The separation of public and private spheres characteristic of modern liberal societies does not limit the field of power over sexuality but instead functions strategically to extend the reach of power and to multiply techniques of social control. The effect of sexual liberation has been not (or not only) to free us to participate in counterintimacies but to require us to express intimacy in ways that count as “sexual freedom” according to dominant heteronotmative understandings of intimacy as private, delimiting where and when to draw the distinction between sexual and nonsexual expression. Sexual freedom in the name of liberty imposes on us a brand of liberty that constructs freedom as a privilege that “we must, on pain of forfeiting, use responsibly and never abuse” (Halperin 1995). That “respectable” gay men occasionally pander to popular prejudices and uphold normalizing standards in matters of sex reveals the strength of cultural imperatives to maintain public respectability. They also assume they owe nothing to the sexual subculture they think of as sleazy, even though their success, their way of living, and their political rights would not have been possible but for the existence of the queer world-making they now despise.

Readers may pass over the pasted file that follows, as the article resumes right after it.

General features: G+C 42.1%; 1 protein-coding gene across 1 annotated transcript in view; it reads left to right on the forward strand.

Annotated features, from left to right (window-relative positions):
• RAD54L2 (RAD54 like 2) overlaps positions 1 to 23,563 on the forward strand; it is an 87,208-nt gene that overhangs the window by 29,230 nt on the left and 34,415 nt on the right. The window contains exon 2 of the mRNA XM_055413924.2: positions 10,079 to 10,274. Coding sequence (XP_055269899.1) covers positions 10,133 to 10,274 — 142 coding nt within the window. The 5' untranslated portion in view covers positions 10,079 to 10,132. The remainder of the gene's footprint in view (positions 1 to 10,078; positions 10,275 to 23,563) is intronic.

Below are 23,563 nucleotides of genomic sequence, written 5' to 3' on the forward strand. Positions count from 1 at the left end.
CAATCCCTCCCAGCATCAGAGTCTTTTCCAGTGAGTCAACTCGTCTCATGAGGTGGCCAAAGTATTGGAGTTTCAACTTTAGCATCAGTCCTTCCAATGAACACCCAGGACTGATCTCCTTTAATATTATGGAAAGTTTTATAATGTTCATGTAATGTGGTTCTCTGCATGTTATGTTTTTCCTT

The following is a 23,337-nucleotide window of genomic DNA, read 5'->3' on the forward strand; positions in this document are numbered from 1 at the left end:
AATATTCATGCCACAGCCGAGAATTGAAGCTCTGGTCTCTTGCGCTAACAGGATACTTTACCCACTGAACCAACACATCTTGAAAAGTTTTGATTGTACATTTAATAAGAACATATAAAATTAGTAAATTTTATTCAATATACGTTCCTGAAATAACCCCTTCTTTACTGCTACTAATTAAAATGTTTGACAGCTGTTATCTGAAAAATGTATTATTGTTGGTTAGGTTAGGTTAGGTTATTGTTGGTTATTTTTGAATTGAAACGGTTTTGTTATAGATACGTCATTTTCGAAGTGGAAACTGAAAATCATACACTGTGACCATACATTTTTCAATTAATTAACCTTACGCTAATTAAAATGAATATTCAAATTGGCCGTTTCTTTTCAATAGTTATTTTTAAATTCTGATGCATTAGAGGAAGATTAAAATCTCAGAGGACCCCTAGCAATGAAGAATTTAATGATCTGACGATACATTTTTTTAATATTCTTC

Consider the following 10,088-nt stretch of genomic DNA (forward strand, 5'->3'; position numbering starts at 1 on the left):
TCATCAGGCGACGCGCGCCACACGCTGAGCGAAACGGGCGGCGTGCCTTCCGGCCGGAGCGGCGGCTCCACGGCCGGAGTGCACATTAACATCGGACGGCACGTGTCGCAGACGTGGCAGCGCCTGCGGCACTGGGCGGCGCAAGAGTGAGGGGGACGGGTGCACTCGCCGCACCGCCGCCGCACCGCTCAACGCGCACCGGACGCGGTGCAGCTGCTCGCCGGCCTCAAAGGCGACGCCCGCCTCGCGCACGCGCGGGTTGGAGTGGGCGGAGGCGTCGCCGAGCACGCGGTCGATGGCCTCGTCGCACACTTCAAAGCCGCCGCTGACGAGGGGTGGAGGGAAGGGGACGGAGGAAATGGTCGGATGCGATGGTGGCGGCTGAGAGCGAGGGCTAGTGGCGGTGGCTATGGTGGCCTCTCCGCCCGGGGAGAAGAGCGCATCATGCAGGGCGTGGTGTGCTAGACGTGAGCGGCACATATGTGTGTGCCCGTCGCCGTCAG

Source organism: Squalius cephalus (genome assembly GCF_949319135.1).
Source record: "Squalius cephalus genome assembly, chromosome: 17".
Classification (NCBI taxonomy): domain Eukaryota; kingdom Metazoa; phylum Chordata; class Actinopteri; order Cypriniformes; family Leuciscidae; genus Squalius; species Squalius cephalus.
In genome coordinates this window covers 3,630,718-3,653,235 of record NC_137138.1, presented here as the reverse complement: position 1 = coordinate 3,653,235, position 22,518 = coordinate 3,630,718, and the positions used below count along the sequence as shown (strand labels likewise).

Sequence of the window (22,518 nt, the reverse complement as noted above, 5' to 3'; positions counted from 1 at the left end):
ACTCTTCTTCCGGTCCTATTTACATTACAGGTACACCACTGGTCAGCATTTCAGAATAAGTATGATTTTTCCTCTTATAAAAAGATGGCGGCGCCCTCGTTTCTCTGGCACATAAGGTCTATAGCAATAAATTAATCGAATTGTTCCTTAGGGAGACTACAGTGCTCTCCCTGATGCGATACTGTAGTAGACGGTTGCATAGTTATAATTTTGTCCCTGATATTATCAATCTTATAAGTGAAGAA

I hope that part of the response to “Project Marie” might be to take up Michael Warner’s call for an ethics of sexual autonomy. Aware of the limits of the autonomous subject, Warner asks us to rethink the ethics of controlling someone else’s sex (when it’s not harmful or coercive), imposing one’s own way of living as a moral standard for others. “It would be nice,” Warner writes, “if the burden of proof in such questions of sexual morality lay on those who want to impose their standard on someone else” (1999, 5). For Warner, failure to recognize when sexual regulation comes down to a politics of sexual shame leaves policies pious and disingenuous about sex, cows individuals out of sexual dignity, involves silent inequalities, unintended effects of isolation, and a lack of public access. Sexual autonomy is more than freedom of choice, tolerance, and liberalization of sex laws. “It requires access to pleasures and possibilities, since people do not know their desires until they find them” (7). Moralism, on the other hand, can only produce complacent satisfaction in others’ shame by taking for granted dominant forms of intimacy that privatize and isolate sexual pleasure.

Finally, it’s telling that residents say they want to “take back” the park, a rhetoric that currently aligns with Donald Trump’s (and now, Kellie Leitch’s) message of taking back a nation from people they deem deviant and criminal. I see in this rhetoric an amplification of the inhumanity that has sadly taken hold just south of our border. Our obligation in the wake of Trump’s election is to refuse that amplification here.

Berlant, Lauren and Warner, Michael. “Sex in Public.” Critical Inquiry v. 24, no. 2, 1998, pp. 647-566.
Halperin, David. Saint Foucault: Toward a Gay Hagiography. Oxford University Press, 1999.
Warner, Michael. The Trouble with Normal. Cambridge, MA: Harvard University Press, 1999.

Kyle Kirkup
Faculty of Law-Common Law Section